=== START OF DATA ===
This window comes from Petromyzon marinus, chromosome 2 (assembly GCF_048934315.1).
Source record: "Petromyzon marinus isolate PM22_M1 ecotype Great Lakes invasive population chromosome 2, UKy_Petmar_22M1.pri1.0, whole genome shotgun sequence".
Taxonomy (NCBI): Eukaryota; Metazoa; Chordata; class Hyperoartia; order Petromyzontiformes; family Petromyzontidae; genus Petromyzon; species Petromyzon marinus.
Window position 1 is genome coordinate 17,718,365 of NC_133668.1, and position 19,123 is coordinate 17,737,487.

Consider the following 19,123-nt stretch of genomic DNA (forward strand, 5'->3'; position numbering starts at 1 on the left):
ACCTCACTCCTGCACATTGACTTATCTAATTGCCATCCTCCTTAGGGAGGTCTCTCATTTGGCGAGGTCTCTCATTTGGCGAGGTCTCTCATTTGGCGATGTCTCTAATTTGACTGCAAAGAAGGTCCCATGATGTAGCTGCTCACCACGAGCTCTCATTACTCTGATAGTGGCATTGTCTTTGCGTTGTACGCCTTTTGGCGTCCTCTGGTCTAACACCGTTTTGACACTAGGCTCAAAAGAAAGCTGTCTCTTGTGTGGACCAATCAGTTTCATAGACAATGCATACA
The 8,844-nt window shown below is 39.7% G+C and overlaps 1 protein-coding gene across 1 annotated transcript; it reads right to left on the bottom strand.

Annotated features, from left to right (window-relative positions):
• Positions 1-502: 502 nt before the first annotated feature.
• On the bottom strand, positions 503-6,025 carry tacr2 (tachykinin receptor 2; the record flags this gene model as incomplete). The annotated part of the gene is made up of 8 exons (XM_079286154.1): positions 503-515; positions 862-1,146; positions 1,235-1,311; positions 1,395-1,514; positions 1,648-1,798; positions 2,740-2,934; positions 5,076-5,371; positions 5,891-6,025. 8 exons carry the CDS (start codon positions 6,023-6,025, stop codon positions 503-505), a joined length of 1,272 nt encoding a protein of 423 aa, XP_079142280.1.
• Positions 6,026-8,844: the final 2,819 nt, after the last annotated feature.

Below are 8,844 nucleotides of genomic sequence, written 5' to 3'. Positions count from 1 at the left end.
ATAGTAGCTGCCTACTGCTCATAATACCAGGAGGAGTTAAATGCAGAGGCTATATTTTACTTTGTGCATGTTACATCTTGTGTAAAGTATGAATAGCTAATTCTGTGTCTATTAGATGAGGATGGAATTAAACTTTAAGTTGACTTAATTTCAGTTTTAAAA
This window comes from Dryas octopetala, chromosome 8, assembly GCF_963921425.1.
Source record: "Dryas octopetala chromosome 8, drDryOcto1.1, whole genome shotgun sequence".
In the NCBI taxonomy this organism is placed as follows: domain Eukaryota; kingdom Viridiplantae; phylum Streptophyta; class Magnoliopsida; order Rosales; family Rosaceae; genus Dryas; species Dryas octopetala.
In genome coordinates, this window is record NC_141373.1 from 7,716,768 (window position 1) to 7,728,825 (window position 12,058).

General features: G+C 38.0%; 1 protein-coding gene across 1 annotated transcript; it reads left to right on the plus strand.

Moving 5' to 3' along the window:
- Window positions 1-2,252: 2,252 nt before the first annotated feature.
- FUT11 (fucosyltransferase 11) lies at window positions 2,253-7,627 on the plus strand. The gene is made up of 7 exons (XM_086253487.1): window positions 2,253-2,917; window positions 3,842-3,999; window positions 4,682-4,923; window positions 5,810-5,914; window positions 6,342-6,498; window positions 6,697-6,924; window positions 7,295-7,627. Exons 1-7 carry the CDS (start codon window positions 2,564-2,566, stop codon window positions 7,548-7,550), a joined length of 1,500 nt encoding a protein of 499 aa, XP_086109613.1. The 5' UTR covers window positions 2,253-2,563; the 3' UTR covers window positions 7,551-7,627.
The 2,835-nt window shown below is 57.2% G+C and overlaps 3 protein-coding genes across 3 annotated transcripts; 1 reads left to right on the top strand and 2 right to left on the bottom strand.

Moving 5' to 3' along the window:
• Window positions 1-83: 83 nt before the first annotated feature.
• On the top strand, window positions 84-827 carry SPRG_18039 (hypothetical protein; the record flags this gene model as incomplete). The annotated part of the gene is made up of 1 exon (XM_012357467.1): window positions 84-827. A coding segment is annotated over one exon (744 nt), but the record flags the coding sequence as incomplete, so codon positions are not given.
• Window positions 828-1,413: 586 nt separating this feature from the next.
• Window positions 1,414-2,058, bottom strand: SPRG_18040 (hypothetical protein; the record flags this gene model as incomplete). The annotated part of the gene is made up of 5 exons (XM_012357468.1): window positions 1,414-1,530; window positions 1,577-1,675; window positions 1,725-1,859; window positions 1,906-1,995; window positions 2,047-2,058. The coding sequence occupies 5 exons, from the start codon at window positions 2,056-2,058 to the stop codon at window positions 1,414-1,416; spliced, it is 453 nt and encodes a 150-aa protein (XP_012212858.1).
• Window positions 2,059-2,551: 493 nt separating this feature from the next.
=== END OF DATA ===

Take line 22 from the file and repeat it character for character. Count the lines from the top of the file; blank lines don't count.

The 2,835-nt window shown below is 57.2% G+C and overlaps 3 protein-coding genes across 3 annotated transcripts; 1 reads left to right on the top strand and 2 right to left on the bottom strand.